Welcome to the crafty side of my life. Here I'll be musing about projects I'm working on, and the creative process around them. Oh, and there will be occasional bouts of cooking, photography, and poetry, too.
Monday, December 12, 2016
Pirate's Map for Textiles class
So, my last post left us here in the process of making my 3d Pirate's Map for my final project for my Textiles class this semester. I had picked up a gourd, scrubbed the waxy coating off, and iced dyed it for a subtle coloration. So far so good. Next up, I needed to felt around the gourd. Last time I tried this, I carved the gourd open first and then felted around it. But, the gourd got really waterlogged that way, and that makes for a fragile gourd. This time, I decided to do the felting first, to take advantage of the natural water resistant rind. The risk, of course, was that I would crack the gourd in the cleaning process, and waste all my work. But, that is why I bought a spare gourd!
So, I went through my stash of wool roving, and pulled out my blues and greens. I want the felt to represent water, with the top of the gourd sticking up like an island. Ready? Go!
I found a little pail, and turned the gourd upside down. Then I spread out a length of roving and laid it over the gourd. It kind of looks like hair here. I resisted the urge to draw googly eyes on it.
Instead, I kept on adding thin layers of wool roving at right angles to each other, until I had 4 layers built up. Then it was time to add wisps of the colored roving to make it look watery.
I needed to hold the wool down to the gourd so I could get the felting started. So, I cut the legs off of a pair of panty hose, and tied the remaining stubs in a knot. That left me the body part of the hose, which was just the right size to come down and around the woolly gourd. Time to soak it with hot soapy water, and get to rubbing! The fibers will velcro themselves together.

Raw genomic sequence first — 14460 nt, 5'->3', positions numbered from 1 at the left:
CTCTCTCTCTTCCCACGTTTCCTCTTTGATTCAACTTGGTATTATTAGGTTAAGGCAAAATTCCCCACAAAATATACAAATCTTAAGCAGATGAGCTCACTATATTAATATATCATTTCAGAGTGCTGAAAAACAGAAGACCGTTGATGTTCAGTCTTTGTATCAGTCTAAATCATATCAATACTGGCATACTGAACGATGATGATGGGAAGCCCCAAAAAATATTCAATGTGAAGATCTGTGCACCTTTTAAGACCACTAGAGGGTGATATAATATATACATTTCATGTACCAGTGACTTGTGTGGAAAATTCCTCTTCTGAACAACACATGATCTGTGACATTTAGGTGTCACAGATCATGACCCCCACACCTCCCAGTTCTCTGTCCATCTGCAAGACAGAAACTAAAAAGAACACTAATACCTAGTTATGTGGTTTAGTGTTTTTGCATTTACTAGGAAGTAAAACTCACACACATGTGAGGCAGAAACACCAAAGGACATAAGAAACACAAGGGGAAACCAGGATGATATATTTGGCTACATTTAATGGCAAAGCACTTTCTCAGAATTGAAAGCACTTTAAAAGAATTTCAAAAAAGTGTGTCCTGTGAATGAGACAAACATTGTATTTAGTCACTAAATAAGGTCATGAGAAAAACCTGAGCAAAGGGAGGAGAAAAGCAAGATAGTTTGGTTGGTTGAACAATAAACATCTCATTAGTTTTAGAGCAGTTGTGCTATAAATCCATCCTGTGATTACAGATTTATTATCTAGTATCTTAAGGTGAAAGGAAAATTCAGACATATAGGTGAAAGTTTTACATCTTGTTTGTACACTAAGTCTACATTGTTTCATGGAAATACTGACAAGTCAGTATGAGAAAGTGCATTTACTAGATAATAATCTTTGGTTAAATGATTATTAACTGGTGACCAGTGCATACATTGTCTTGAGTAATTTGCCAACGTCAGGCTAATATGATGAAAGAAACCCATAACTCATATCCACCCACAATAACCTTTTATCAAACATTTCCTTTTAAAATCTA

Once the fibers were holding together, I could take off the pantyhose and just work it with my hands. At this point, I cut slits in the wool. With luck, these will pull apart as the wool shrinks down into felt, creating the look of little islands around the main island.
So far so good! The gourd stood up to the hot soapy water. The slits pulled apart into openings. And the wool shrunk and velcroed itself into a nice firm felt, that is holding to the gourd without the need for glue or stitching. Time to let this dry thoroughly before I cut the top off, and clean out the insides. Crossing my fingers that I don't crack the gourd in the process.
Yay! No cracks. I cut the top off, cleaned out the insides, and sanded down the rim. Then, I drilled holes and strung the opening with a web of artificial sinew, so I could needle weave my 'X marks the spot' and compass rose.
I also took a bit of time, and hand spun some wool yarn for the coiling at the rim. I used some of the same turquoise and green roving that I used in the felt, to tie the colors together. But I also added some browns, so the coiling could represent foliage.
My needle weaving is done, and I've started coiling. Round and round I go.
I like it! The red X marks the treasure spot in the cavern, and the blue arm with the white arrow points north. I had a pendant hanging around that makes a great sample treasure coin.
Now, to add some sea foam to mark the shore of my main island. I'm making a branched fringe with glass beads, crystal tear drops, and freshwater pearls. And a cloissone fish, just because.
Done!! I added some seashells to the sea foam shoreline. And then, it was time to make my pathway that makes this actually a pirate's map. You start at the coin with the key, and follow the freshwater pearl pathway from little island to little island, collecting keys. Avoid the little islands with the skull and crossbones. Trust me on that one. When you get to shore, follow the woodburnt dotted line up the beach to the foliage, and then the garnet path will lead you up and around into the cavern. The treasure is almost yours!!
This was a fun project. The assignment was pretty open ended. Just, make a map using some of the techniques that we learned over the course of the semester. I'll turn this in tomorrow, and see what the teacher thinks!